Call it a philosophical difference.
Wednesday state lawmakers played out the fundamental distinction between the political parties that govern Arizona. Republicans hold a slim majority in both chambers of the Legislature, which resulted in Senate Bill 1456 being passed on to Gov. Ducey for his signature to turn the initiative into state law.
In the House of Representatives all 31 Republicans voted in favor and all 28 of the Democrats who were present voted against. The same majority carried the day for Republicans in the Senate, 16-14.
SB 1456 requires schools to obtain written consent from parents before teaching sex education to students and prohibits classroom presentation of the subject prior to the fifth grade, when most children are 10 or 11 years old.
The most significant change from existing state law is the requirement that parents “opt-in” to the curriculum. Previously, parents were offered the option of “opting-out” if they didn’t want their child participating in a classroom presentation of the topic.
Republicans view this issue in simple, straight-forward terms. They believe parents, not schools, should be the ultimate authority on teaching their kids about sex.
Democrats see gray, where Republicans see black-and-white. Democrats believe in the effectiveness of schools teaching the subject and they identify existing social issues — including abuse and teen pregnancy — as reasons that children need a common understanding of sex education. The best opportunity to accomplish that goal is through public schools, in their view.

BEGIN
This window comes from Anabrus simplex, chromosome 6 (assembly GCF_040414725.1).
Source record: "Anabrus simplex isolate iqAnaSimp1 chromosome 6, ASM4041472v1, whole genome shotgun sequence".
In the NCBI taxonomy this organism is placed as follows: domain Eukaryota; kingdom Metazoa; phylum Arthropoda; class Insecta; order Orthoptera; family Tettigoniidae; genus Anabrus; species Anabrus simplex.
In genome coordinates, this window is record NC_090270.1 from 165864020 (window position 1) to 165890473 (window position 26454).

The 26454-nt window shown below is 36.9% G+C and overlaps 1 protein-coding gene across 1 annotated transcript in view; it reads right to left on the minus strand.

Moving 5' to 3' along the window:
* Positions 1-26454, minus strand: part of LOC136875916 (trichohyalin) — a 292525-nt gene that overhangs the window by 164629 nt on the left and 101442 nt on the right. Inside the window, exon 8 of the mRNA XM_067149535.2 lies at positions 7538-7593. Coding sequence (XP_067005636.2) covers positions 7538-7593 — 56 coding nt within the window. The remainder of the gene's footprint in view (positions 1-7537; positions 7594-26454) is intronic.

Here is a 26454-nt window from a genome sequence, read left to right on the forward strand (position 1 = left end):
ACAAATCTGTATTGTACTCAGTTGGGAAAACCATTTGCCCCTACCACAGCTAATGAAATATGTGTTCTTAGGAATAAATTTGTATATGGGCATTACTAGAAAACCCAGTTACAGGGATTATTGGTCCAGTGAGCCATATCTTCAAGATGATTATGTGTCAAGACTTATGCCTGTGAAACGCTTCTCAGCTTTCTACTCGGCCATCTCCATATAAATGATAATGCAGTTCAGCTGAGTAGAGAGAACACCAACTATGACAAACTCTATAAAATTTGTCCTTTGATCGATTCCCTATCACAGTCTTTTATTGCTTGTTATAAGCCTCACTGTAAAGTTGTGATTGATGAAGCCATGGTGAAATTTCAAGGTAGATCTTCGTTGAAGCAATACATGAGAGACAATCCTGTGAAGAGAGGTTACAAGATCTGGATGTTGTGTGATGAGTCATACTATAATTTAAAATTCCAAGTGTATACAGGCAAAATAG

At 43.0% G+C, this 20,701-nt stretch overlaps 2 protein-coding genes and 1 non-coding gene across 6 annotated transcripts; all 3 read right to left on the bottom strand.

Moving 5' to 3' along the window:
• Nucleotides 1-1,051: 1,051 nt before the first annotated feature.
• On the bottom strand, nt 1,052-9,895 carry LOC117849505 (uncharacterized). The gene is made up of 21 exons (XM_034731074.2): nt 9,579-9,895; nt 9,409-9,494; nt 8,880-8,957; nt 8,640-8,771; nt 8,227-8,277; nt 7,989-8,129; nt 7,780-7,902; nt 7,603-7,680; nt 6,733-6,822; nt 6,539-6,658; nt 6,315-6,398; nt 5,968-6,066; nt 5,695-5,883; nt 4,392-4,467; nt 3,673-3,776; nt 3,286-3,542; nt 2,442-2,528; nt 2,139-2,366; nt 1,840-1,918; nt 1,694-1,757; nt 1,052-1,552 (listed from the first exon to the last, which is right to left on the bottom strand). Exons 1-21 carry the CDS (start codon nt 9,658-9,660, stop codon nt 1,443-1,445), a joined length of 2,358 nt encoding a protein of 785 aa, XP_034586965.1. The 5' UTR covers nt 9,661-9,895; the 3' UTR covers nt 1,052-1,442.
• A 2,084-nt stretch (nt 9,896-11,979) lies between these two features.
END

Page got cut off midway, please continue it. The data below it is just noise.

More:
In the current divisive political environment, compromise isn’t possible. The best legislation should include principles that incorporate both party philosophies. Republicans should be able to claim SB 1456 protects the rights of parents while Democrats should be able to point to the initiative as a progressive step toward addressing social issues that plague communities across Arizona.
Instead, the legislation has angered the Arizona School Boards Association — a nonpartisan organization that serves the needs of local school boards — for its “overreach.” The bill infringes on the authority of local boards “ …t o establish curriculum it deems appropriate for the school community,” according to a tweet issued Wednesday by the ASBA.
Ironically, in the opinion of Republicans in the Legislature, a state law that puts parents in charge of this subject isn’t overreach, it’s a guarantee of personal liberty. Democrats and the ASBA believe the best way for parents to have input on sex ed is by getting involved with the local school board. Parents with concerns should work with the elected members of the board to effect school curriculum, in the view of Democrats.
Republicans in the Legislature don’t believe that’s the best way to assure parents will be the ultimate authority on sex ed. Their lack of faith in the local governing system for schools is consistent with other party principles, which hold that less government is good government and the importance of individual liberties — in this case for parents.
Educating parents on the importance of teaching their children about sex education offers the best solution for politicians in both parties. It protects the right of parents to handle the subject, while creating awareness of social issues that afflict local communities.
Unfortunately, compromise is not an option in Phoenix.